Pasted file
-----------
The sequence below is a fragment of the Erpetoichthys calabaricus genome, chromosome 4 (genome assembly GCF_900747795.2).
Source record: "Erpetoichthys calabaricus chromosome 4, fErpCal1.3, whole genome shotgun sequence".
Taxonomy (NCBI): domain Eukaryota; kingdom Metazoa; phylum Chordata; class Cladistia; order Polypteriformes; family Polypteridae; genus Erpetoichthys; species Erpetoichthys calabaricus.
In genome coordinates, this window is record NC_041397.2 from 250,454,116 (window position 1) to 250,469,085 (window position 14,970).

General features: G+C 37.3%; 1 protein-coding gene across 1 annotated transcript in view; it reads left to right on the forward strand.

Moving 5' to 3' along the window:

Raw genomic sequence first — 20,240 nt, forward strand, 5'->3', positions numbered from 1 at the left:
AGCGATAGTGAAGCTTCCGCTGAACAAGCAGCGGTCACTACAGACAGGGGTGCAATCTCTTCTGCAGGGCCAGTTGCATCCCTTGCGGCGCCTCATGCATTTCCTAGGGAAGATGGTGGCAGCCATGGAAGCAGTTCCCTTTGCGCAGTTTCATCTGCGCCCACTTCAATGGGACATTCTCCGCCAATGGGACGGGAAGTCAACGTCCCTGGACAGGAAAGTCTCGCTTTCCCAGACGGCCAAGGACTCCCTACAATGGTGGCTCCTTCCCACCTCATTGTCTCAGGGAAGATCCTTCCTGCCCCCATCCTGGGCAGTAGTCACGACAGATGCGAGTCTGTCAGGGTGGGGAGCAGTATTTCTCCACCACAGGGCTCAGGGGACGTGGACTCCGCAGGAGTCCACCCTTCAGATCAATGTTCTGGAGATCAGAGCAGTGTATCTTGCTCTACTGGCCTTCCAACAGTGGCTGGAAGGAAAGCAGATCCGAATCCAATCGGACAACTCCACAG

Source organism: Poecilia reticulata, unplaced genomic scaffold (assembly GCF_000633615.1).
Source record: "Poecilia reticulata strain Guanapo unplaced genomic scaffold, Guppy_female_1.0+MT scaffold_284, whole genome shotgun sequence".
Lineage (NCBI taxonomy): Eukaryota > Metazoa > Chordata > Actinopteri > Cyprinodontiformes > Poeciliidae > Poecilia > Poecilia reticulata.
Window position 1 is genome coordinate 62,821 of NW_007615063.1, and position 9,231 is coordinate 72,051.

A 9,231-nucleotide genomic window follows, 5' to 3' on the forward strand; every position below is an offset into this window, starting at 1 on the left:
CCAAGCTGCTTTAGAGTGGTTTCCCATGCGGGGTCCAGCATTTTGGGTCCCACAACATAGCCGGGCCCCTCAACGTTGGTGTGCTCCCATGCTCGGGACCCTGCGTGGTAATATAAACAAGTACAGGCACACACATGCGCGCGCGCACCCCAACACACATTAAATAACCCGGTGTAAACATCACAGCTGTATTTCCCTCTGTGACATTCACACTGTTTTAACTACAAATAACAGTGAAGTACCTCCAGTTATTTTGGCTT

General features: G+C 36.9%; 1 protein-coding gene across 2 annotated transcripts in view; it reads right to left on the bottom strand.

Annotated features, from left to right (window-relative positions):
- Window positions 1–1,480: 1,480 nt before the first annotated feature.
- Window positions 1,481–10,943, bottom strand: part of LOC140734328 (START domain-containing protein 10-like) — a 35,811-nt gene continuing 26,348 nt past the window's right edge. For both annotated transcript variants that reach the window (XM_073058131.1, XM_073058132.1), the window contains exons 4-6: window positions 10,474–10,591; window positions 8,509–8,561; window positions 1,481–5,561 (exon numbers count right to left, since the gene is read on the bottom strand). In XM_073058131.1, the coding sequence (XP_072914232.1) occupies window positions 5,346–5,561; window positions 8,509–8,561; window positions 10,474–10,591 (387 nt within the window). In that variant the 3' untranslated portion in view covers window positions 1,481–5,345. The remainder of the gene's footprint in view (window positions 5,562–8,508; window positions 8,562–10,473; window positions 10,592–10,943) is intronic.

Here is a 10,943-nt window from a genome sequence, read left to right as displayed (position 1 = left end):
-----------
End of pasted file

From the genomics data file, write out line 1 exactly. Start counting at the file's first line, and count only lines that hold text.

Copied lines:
The sequence below is a fragment of the Erpetoichthys calabaricus genome, chromosome 4 (genome assembly GCF_900747795.2).